I am going to make some assumptions. The fact that there are ground forces means that they are fighting other ground forces. This means that the enemy will avoid using orbital bombardment methods with extremely high yields. The higher the yield, the more of an early warning you need. This means small impactors.

I am also going to assume that these projectiles are mostly unpowered and unshielded. A clever enemy could make a very deadly orbital strike weapon, resistant to standard detection techniques and the ability to course correct. However, you have to ask yourself if it would be cost effective. The price of a single advanced warhead could pay to fling dozens if not more small "dumb" rocks to the surface.

I do think there is one method that may work, but first I want to dismiss some of the methods that could possibly work.

Visual Detection

A series of cameras on your vehicles pointed skyward would be able to spot the heat of an incoming orbital attack hitting the atmosphere. Decent enough computer systems could calculate the impact point.

The period of time it will be visible can very quite a lot based on the speed and angle of entry. However, on Earth like planets, the atmosphere will be about 60 miles thick. At speeds of around Mach 1, it would take only about 6 minutes if directly incident (what is going to happen to its speed will depend a lot on the aerodynamics, ect, though it will likely slow down). Likely our projectiles will initially be going much faster. Geostationary orbit is close to Mach 4 for example. The Russian meteor a few years back was going close to mach 100.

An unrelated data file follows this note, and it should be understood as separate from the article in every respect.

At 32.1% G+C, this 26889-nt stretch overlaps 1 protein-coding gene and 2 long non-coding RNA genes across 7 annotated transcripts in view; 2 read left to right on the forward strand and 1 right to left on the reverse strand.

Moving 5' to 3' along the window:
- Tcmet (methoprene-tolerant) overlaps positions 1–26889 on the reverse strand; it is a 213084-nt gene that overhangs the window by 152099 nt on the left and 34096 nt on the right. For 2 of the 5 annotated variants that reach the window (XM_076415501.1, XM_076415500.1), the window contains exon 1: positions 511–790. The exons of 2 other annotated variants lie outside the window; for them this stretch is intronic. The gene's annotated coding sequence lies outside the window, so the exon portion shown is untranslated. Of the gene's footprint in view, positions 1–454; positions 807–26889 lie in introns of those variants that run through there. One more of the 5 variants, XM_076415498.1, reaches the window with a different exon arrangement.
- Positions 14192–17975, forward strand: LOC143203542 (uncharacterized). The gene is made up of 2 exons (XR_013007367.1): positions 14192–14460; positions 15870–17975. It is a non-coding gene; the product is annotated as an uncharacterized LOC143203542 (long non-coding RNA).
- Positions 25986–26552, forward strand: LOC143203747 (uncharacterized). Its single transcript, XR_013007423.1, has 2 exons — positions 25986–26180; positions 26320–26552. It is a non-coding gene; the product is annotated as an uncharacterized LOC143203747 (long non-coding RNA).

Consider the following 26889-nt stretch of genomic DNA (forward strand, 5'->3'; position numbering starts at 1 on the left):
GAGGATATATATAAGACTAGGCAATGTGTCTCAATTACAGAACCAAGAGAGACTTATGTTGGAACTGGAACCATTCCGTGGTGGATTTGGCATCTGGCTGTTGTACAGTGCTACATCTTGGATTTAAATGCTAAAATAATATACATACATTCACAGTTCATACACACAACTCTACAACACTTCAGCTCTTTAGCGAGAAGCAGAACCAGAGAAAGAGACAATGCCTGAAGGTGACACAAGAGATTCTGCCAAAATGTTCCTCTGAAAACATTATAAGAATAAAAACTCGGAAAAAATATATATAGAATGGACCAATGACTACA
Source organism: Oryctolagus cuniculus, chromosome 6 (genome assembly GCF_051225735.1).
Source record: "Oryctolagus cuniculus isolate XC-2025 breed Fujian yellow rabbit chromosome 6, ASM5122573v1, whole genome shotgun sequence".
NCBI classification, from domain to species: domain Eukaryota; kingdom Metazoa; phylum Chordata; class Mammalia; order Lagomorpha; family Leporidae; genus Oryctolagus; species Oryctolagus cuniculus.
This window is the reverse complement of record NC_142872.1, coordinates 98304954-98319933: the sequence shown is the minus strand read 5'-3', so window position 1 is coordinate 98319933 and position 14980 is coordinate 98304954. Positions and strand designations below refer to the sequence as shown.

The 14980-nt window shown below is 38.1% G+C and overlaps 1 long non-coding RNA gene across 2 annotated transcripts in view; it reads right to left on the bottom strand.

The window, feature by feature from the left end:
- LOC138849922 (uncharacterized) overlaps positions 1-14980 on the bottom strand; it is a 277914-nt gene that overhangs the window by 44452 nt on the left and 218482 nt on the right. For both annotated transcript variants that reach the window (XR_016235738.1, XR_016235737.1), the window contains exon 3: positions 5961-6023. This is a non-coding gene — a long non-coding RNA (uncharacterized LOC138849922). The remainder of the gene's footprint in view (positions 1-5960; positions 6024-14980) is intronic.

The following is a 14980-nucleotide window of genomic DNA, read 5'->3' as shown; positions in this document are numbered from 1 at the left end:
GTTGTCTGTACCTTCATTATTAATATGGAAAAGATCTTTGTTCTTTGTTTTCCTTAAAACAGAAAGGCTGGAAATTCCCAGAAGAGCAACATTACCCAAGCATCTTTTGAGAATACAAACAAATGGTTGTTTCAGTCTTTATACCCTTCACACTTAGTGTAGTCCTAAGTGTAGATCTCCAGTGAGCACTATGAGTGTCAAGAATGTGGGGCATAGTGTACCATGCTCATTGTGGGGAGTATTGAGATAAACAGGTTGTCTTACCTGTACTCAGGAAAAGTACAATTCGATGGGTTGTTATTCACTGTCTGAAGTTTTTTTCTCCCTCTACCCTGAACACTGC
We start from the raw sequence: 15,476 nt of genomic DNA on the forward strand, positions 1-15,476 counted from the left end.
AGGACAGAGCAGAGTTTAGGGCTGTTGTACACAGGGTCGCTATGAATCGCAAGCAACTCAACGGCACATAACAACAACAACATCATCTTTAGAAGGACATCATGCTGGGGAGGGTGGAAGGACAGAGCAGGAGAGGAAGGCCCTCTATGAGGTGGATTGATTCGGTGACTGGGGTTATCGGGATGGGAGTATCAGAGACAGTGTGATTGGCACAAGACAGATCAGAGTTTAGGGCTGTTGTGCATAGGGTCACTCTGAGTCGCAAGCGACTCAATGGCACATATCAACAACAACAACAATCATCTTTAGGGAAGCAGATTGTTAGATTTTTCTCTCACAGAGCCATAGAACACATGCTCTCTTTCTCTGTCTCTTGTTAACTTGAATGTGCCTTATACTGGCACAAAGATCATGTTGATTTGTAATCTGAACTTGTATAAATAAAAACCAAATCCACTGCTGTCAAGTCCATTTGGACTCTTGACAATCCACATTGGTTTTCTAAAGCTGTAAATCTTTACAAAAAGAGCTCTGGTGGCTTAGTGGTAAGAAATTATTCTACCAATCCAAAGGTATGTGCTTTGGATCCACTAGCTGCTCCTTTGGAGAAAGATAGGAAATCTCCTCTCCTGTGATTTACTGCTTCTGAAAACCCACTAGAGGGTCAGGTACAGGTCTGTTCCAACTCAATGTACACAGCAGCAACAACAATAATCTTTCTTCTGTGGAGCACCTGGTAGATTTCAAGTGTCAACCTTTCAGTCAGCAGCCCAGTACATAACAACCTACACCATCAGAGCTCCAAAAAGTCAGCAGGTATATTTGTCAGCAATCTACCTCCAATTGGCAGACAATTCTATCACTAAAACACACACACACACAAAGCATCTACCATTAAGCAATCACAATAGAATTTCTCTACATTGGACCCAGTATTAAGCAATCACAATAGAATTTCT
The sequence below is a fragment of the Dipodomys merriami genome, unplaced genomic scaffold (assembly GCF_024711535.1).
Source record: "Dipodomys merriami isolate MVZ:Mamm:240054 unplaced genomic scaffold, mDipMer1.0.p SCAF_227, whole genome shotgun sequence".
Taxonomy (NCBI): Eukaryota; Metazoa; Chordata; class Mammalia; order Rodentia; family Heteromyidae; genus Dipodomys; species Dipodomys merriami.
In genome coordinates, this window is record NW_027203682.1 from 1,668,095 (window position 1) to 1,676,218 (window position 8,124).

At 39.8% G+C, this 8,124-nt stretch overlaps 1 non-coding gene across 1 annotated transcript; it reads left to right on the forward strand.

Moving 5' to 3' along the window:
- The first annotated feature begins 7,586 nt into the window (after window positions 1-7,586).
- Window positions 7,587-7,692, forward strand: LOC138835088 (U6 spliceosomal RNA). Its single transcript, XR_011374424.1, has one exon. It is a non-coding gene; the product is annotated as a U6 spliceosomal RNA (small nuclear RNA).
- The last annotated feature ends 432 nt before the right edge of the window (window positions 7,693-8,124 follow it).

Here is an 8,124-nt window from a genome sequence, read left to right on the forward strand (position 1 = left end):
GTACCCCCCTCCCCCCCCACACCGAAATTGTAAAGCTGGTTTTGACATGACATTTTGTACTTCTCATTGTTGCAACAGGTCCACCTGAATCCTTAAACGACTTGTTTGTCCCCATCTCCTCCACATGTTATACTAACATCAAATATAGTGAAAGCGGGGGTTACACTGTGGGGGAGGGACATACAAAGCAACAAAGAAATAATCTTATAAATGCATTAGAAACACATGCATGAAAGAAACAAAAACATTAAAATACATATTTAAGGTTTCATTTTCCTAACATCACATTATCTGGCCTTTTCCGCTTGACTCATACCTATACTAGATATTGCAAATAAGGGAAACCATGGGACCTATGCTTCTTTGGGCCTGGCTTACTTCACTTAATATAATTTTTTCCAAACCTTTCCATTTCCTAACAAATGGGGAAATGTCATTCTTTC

So a warning time of about a minute might be possible in some situations. That doesn't really seem like enough time to me.

Outside of the Earth's atmosphere they will likely be to dim to detect with small mobile optics.


One way that we track NEO (Near Earth Objects) is Near IR. Things in space will absorb heat from the sun. They then will reradiate that heat.

You may wish to read up on WISE and NEOCAM. WISE is an orbital satellite with a 40cm diameter lens (about 1 and a third feet). However, there is no reason you couldn't have similar detection on the surface of the Earth. You will need to kick up the sensitivity a lot, but adaptive optics have gotten a lot better.

Based on its field of view, if something similar was mounted on a surface based vehicle it would be able to image the entire hemisphere it was in with about 2,000 images (If I did my math right, 47 arcminute FoV). At 11 seconds an image that is 6 hours to image a hemisphere . Way TO SLOW. You are really likely to miss a threat.

However, if a group of soldiers had 3-4 vehicles, with an array of like 3 of these on top and they were all working in unison? 30 minutes to image a hemisphere.

This detection technique can be used to track things as far out to the keiper belt (they are to cold past there). Not atmospheric interference would greatly reduce the range.

The problem becomes one of resolution. An object about 15m in diameter (the Russian impactor) would need to only be about 2km away to be seen (far too late). In practice it can only practically detect things 150m or larger in diameter.

NEOCam is a new satellite that has been designed that is only slightly larger and uses much more modern technology (though same basic idea) It has a much better resolution, designed to detect things down to 30m. Hypothetically, it could spot a 15m impactor about at about a third the distance to the moon based on its resolution. NEOCam also has a much wider field of view (almost ten times), but I believe takes pictures much slower.